You may have noticed more products on the market today than ever before that are designed to aid in electrolyte replacement. What exactly are all these products and how do they work? In this article, we are going to explore what electrolytes are and why your body needs them. These electrolyte supplements are usually made up of a blend of ingredients to maximize their results, so we will look at this in detail. We will then make a recommendation for the best electrolyte supplement and what to look out for.
What are electrolytes?
Electrolytes come from the food you eat. Electrolytes include:
Electrolytes dissolve in the fluid in your body and take on a positive or negative charge. They can then move electrical charges or signals as they conduct electricity. Your body requires electrolytes to absorb nutrients. This is necessary for everyone, not just performance athletes.
How do electrolytes work in the body?
Many functions, including creation of new tissue, muscles, nerves, and brain operations, are because of these charges. Electrolytes keep you hydrated and regulate your acid-base (pH) balance. In your body, electrolytes are found in your blood, sweat and urine.
Studies show that each electrolyte has primary functions in your body:
- Sodium: helps control fluids in the body, impacting blood pressure; necessary for muscle and nerve function
- Chloride: helps balance electrolytes; balances acidity and alkalinity, which helps maintain a healthy pH; essential to digestion
- Potassium: regulates your heart and blood pressure; helps balance electrolytes; aids in transmitting nerve impulses; contributes to bone health; necessary for muscle contraction
- Magnesium: important to the production of DNA and RNA; contributes to nerve and muscle function; helps maintain heart rhythm; helps regulate blood glucose levels; enhances your immune system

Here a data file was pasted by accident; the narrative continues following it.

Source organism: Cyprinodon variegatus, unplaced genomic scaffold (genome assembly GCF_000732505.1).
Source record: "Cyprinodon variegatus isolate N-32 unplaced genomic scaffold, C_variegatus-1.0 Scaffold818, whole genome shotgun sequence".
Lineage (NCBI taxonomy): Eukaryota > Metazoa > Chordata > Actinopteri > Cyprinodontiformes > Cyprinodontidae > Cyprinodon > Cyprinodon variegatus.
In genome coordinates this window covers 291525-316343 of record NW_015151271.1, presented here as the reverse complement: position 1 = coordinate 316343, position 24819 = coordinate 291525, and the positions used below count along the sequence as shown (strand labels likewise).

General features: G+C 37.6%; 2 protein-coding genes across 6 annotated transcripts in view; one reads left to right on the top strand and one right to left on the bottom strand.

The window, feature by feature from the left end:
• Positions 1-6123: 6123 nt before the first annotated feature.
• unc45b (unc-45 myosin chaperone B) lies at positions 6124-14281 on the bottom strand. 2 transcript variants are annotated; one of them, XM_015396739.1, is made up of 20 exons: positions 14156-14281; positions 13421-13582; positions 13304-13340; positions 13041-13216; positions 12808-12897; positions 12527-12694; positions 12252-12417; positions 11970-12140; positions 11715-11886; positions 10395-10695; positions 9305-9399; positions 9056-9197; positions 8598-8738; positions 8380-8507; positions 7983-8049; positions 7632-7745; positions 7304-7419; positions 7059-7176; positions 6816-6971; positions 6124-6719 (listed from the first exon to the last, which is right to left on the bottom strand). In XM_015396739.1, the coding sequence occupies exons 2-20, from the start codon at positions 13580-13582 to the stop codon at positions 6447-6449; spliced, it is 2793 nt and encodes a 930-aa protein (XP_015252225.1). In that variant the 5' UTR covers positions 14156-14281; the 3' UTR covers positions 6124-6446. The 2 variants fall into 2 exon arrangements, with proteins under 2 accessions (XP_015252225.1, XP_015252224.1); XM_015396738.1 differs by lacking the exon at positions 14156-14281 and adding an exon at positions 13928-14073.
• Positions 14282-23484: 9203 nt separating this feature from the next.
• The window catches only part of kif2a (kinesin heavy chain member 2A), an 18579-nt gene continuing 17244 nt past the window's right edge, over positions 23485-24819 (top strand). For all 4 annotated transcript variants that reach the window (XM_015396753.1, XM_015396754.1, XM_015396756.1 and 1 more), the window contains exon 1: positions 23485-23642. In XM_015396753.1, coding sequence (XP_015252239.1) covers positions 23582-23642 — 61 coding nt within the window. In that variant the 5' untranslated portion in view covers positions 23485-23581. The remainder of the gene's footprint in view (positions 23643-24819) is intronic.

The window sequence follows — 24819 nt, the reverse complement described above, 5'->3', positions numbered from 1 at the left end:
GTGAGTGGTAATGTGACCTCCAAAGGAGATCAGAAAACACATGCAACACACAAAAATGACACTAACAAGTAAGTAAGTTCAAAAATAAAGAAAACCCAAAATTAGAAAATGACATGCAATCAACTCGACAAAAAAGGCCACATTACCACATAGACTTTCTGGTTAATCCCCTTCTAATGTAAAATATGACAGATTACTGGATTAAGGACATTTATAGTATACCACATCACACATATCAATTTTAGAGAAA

- Calcium: the key component of bones and teeth; important to the movement of nerve impulses and muscle movement; contributes to blood clotting
- Phosphate: strengthens bones and teeth; helps cells produce the energy needed for tissue growth and repair
- Bicarbonate: helps your body maintain a healthy pH, regulates heart function
You can see from this information that it is necessary to keep up with your electrolyte intake. They are crucial, not only to keep your body balanced internally but also to maintain function in your nerves and muscles. We mentioned these briefly above, but let’s explore them in a little more detail:
- Nervous System: the brain is responsible for the electrical signals that are sent through your nerve cells which then connects to the cells in the rest of your body. These are nervous impulses which are caused by the nerve cell membrane changing its electrical charge. This happens when the electrolyte, in this case, it’s sodium, moves through the nerve cell membrane. A chain reaction then occurs which moves more sodium throughout the length of the nerve cell axon which changes the electrical charge.
- Muscle Function: muscle contraction requires electrolytes calcium and magnesium. Contraction occurs as the muscle shortens and contracts. Calcium allows the fibers of the muscle to move over each other and slide together. Magnesium is required in this process so that the muscle fibers can slide outward and are able to relax after contraction.